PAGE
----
I'd like to wish all our readers the best for 2009 - even though we all know that next year is shaping up to be the most horibillus annus of them all! But let's leave it at that.
Here Is The City's august publisher has asked me for my impressions of 2008 - highs and lows, you know the thing. So here goes:
1. Personal investments.
Absolute nightmare. Whether you were in blue chip stocks like Lloyds TSB or Bank of America, or AIM listed start-ups, you got hosed on anything this year. Even trading colleagues who were spread betting on the FTSE mostly lost their shirt. The safest place for your capital this year was under the mattress.
2. UK Tax.
Yaaaay! It's going up to 45%. Isn't that nice ? Whenever Gordon Brown talks about 'hard working families' I just know he is not referring to the likes of us. No, people in the City are there to pay for the mess they helped to create. A cruel kharma.
3. Clients going bust.
It's a tough world to be a financial market professional - especially when your best clients close down, can't fund themselves or get caught in the leverage trap (or all three!). You miss the chit-chat, the golf days, the lunches, and the deals (but mostly the golf-days).
4. Firms going bust, or needing to be rescued.
Lehman, Bear, WaMu, AIG, Merrill, Wachovia - the list goes on and on. It makes you think if it's your place next!
5. Obama getting elected.
An almost spiritual experience. It has to be one of life's great ironies, however, that this inspirational man should have inherited the biggest mess ever. Can he do anything about it? Yes he can! (But then again....)
6. Madoff and all the other hedge funds that lost money.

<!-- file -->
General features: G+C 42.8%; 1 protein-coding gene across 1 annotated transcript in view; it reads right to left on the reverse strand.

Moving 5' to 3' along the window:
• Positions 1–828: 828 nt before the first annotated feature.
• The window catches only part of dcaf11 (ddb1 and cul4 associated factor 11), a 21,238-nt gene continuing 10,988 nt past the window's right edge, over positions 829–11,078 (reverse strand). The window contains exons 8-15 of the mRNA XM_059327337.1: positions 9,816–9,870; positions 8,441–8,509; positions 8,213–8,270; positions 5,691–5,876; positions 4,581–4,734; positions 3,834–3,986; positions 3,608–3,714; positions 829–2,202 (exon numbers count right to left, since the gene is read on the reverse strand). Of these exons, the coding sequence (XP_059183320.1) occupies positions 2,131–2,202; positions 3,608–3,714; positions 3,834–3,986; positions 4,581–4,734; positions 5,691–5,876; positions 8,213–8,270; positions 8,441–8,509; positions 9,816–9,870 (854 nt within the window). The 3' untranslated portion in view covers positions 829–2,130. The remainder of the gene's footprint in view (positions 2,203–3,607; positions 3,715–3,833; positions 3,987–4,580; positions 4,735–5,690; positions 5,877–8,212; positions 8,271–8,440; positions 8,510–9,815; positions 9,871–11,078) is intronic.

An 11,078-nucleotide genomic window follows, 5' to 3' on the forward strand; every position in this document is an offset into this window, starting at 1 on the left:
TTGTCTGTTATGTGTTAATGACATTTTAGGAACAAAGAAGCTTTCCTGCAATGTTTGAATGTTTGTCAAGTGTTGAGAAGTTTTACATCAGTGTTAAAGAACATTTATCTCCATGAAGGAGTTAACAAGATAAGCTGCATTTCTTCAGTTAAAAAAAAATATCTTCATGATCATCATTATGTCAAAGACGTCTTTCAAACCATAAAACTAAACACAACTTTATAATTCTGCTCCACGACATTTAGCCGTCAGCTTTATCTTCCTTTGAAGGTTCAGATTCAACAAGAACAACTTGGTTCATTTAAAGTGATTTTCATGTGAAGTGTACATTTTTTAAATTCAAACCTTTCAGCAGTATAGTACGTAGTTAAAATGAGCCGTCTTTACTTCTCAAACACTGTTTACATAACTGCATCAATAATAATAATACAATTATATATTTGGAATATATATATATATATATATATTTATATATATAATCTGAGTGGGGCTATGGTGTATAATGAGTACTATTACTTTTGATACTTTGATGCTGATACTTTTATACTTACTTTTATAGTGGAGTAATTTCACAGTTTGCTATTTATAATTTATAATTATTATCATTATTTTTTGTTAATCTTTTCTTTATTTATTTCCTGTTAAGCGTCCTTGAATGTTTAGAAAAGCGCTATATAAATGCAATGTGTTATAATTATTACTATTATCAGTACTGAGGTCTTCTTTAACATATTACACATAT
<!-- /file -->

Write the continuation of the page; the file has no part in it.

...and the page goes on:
Personally I think they all stink. They don't play by the rules - because there are none. I hope their days and numbers are numbered.
7. Friends and colleagues getting fired.
The emotional roller-coaster of the job market. What strikes you now is that there is a certain finality about it all. Vast lines of businesses are now defunct, and will never come back.
8. The demise of the structured markets.
That's good news (at least in my opinion). I never once felt comfortable with all that nonsense, where everyone ends up believing their own hype and a 'principal guarantee' from a bank such as Lehman isn't worth the paper it's written on. Structurers came up with sub-prime and the CDO markets too - the straws that broke the camel's back.
9. The end of investment banking as a profession.
Who can say that they have the same pride or sense of career in our industry any more ? Our world is clearly peopled by get-rich-quick merchants, and they have left us all with a terrible legacy. Would I recommend it my kids ? Never.
10. The end of the bonus culture.
Only time will tell how relatively poorly investment professionals will be paid out at future year-ends. But doubtless semi- state employees will not be the kings of lucre they once were.
11. People being nicer.
Well, there is certainly less silly talk about property values, expensive ski trips and safaris. And people appear to be less arrogant. Enjoy it while you can - it won't last!
12. A new career plan.
After a lot of thought, I've decided I have enough money and vocational feelings to become a French prep school master. I like kids. I like long holidays. And I am not frightened at all at the thought of earning $40,000 per annum. Trouble is, I can't speak French! Then again, a lack of knowledge never stopped me doing well in an investment bank.
Yo ho ho!
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